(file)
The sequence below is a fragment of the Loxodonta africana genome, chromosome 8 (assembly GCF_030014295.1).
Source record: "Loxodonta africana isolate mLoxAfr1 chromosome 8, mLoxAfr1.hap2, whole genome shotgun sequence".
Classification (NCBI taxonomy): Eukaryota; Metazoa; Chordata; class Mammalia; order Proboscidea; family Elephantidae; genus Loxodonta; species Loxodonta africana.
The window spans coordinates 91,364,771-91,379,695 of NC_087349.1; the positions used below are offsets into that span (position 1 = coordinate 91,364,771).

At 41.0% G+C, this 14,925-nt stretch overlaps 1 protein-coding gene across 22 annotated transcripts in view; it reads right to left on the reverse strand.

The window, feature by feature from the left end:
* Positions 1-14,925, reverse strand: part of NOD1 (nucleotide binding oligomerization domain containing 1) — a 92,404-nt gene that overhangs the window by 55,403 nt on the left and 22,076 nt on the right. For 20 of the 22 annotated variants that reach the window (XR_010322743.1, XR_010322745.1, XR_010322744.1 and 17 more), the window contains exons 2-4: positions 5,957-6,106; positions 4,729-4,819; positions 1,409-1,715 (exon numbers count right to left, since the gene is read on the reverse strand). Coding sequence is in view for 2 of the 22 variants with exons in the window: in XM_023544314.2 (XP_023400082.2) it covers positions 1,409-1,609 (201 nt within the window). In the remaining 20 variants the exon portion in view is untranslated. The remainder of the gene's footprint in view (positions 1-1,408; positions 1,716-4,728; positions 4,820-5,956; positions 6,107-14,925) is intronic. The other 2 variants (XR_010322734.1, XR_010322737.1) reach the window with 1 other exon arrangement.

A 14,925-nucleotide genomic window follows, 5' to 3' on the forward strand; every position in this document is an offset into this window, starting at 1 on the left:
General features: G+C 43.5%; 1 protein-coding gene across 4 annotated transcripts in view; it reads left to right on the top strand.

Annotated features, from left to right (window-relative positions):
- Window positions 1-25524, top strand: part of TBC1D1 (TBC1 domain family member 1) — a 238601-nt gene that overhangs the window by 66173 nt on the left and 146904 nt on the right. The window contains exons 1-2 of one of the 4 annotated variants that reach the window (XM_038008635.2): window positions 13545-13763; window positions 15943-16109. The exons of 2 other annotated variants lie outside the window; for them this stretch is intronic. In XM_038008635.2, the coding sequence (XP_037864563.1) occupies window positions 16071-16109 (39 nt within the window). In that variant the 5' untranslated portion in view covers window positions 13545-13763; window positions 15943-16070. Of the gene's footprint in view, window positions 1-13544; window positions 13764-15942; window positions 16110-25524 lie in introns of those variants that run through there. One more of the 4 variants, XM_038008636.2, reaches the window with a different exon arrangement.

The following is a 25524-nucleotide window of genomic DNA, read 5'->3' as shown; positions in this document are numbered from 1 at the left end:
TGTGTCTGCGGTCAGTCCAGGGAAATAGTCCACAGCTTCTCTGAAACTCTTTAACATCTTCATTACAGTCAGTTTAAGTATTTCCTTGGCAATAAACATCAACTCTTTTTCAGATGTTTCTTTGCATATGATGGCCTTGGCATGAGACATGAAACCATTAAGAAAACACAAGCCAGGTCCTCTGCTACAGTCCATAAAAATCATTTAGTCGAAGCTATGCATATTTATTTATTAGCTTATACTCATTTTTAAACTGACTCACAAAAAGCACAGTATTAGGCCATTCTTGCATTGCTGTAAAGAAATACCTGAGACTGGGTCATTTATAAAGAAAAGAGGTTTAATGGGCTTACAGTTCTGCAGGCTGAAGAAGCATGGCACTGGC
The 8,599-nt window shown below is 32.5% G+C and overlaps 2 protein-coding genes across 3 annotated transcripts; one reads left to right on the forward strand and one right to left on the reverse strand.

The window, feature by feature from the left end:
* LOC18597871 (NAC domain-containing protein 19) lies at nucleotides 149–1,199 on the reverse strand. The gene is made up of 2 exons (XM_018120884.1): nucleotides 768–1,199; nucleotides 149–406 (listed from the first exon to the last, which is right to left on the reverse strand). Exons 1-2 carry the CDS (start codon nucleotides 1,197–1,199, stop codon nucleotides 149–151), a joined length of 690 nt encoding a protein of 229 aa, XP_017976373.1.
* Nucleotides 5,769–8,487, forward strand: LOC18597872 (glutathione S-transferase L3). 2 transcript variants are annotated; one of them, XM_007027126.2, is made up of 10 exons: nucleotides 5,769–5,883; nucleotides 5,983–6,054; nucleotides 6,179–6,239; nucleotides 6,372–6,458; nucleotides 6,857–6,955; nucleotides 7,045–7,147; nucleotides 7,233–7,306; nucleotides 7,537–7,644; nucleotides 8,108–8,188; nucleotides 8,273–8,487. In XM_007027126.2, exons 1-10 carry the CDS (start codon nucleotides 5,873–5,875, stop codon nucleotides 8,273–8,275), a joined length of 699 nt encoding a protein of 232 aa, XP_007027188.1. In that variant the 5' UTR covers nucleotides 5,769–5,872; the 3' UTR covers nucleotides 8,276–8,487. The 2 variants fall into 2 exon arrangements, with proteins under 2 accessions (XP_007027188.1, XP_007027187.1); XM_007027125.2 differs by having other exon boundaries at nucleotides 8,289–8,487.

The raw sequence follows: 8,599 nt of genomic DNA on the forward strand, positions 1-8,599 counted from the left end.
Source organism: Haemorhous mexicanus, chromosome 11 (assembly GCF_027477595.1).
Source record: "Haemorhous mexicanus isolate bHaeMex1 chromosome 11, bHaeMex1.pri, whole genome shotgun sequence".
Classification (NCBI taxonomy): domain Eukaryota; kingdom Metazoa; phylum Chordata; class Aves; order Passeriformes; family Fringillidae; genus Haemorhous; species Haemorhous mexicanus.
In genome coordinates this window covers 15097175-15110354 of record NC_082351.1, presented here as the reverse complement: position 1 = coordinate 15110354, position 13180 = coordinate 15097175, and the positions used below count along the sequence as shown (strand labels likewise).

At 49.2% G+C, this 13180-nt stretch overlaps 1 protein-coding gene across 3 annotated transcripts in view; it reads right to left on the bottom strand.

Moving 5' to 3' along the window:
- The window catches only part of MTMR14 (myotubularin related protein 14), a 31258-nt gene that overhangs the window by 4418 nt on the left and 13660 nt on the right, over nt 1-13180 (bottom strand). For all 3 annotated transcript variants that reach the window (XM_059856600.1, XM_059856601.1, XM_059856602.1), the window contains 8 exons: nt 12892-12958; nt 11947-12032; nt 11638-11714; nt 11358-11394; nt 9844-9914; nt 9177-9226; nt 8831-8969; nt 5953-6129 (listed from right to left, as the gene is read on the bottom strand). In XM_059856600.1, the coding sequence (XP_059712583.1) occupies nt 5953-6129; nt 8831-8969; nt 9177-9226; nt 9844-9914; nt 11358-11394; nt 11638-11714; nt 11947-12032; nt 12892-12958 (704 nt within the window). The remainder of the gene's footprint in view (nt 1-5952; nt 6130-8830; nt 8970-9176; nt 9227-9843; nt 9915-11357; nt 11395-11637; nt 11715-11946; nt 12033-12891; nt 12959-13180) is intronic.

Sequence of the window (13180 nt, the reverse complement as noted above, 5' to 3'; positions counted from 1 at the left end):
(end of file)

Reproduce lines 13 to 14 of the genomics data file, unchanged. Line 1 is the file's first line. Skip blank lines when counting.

TGTGTCTGCGGTCAGTCCAGGGAAATAGTCCACAGCTTCTCTGAAACTCTTTAACATCTTCATTACAGTCAGTTTAAGTATTTCCTTGGCAATAAACATCAACTCTTTTTCAGATGTTTCTTTGCATATGATGGCCTTGGCATGAGACATGAAACCATTAAGAAAACACAAGCCAGGTCCTCTGCTACAGTCCATAAAAATCATTTAGTCGAAGCTATGCATATTTATTTATTAGCTTATACTCATTTTTAAACTGACTCACAAAAAGCACAGTATTAGGCCATTCTTGCATTGCTGTAAAGAAATACCTGAGACTGGGTCATTTATAAAGAAAAGAGGTTTAATGGGCTTACAGTTCTGCAGGCTGAAGAAGCATGGCACTGGC
The 8,599-nt window shown below is 32.5% G+C and overlaps 2 protein-coding genes across 3 annotated transcripts; one reads left to right on the forward strand and one right to left on the reverse strand.